Mr. Casaubon’s behavior about settlements was highly satisfactory to Mr. Brooke, and the preliminaries of marriage rolled smoothly along, shortening the weeks of courtship. The betrothed bride must see her future home, and dictate any changes that she would like to have made there. A woman dictates before marriage in order that she may have an appetite for submission afterwards. And certainly, the mistakes that we male and female mortals make when we have our own way might fairly raise some wonder that we are so fond of it.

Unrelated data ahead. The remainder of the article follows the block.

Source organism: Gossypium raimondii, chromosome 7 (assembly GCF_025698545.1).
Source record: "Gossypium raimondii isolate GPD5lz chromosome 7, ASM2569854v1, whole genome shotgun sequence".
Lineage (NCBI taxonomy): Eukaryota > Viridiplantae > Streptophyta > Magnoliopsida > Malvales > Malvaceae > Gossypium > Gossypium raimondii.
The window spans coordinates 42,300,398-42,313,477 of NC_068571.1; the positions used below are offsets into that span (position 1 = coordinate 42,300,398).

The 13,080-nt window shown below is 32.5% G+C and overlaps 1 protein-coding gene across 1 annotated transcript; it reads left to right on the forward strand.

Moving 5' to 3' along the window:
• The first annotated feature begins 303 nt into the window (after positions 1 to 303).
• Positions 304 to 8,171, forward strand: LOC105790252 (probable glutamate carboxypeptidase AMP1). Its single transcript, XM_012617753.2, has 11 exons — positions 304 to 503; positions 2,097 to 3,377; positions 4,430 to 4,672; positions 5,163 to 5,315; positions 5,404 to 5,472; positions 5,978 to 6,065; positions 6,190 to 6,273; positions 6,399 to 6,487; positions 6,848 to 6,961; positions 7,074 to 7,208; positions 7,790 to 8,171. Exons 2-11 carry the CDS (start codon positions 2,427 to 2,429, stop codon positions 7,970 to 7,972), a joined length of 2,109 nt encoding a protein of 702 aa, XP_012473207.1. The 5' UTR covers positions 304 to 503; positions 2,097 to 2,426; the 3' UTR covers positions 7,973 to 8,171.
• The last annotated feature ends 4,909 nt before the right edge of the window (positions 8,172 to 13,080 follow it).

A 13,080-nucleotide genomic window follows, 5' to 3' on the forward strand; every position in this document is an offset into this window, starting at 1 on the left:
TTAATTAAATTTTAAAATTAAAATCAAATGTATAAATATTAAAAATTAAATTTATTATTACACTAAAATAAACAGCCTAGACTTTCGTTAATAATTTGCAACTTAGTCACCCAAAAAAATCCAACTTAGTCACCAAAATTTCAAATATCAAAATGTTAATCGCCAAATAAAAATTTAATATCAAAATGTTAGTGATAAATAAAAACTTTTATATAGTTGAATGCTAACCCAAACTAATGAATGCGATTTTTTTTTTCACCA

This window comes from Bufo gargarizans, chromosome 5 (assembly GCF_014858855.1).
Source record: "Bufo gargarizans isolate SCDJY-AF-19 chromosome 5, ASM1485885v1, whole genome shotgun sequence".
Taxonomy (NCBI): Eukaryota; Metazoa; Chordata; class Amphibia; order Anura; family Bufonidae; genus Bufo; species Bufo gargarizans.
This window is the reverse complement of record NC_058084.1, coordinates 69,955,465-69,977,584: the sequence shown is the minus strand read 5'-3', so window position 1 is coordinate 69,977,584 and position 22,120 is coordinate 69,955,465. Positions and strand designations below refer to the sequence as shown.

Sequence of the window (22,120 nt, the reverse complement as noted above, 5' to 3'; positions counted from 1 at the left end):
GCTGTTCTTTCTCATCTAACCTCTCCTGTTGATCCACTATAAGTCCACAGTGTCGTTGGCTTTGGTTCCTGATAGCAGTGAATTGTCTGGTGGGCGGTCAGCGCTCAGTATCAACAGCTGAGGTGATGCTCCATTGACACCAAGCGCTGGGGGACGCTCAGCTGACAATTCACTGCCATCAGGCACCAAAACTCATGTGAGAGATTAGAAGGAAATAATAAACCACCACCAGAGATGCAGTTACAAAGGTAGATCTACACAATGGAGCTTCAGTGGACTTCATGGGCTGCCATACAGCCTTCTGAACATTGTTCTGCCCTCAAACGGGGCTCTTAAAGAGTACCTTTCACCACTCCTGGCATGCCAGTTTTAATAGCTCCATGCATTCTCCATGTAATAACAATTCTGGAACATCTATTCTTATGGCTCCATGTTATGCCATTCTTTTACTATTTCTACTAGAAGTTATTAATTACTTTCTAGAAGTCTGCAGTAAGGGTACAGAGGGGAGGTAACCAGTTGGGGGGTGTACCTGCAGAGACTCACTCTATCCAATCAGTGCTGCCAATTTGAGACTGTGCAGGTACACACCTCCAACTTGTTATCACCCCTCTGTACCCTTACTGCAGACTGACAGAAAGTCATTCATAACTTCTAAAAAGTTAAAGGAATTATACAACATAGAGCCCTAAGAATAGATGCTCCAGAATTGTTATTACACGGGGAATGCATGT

On a gray but dry November morning Dorothea drove to Lowick in company with her uncle and Celia. Mr. Casaubon’s home was the manor-house. Close by, visible from some parts of the garden, was the little church, with the old parsonage opposite. In the beginning of his career, Mr. Casaubon had only held the living, but the death of his brother had put him in possession of the manor also. It had a small park, with a fine old oak here and there, and an avenue of limes towards the southwest front, with a sunk fence between park and pleasure-ground, so that from the drawing-room windows the glance swept uninterruptedly along a slope of greensward till the limes ended in a level of corn and pastures, which often seemed to melt into a lake under the setting sun. This was the happy side of the house, for the south and east looked rather melancholy even under the brightest morning. The grounds here were more confined, the flower-beds showed no very careful tendance, and large clumps of trees, chiefly of sombre yews, had risen high, not ten yards from the windows. The building, of greenish stone, was in the old English style, not ugly, but small-windowed and melancholy-looking: the sort of house that must have children, many flowers, open windows, and little vistas of bright things, to make it seem a joyous home. In this latter end of autumn, with a sparse remnant of yellow leaves falling slowly athwart the dark evergreens in a stillness without sunshine, the house too had an air of autumnal decline, and Mr. Casaubon, when he presented himself, had no bloom that could be thrown into relief by that background.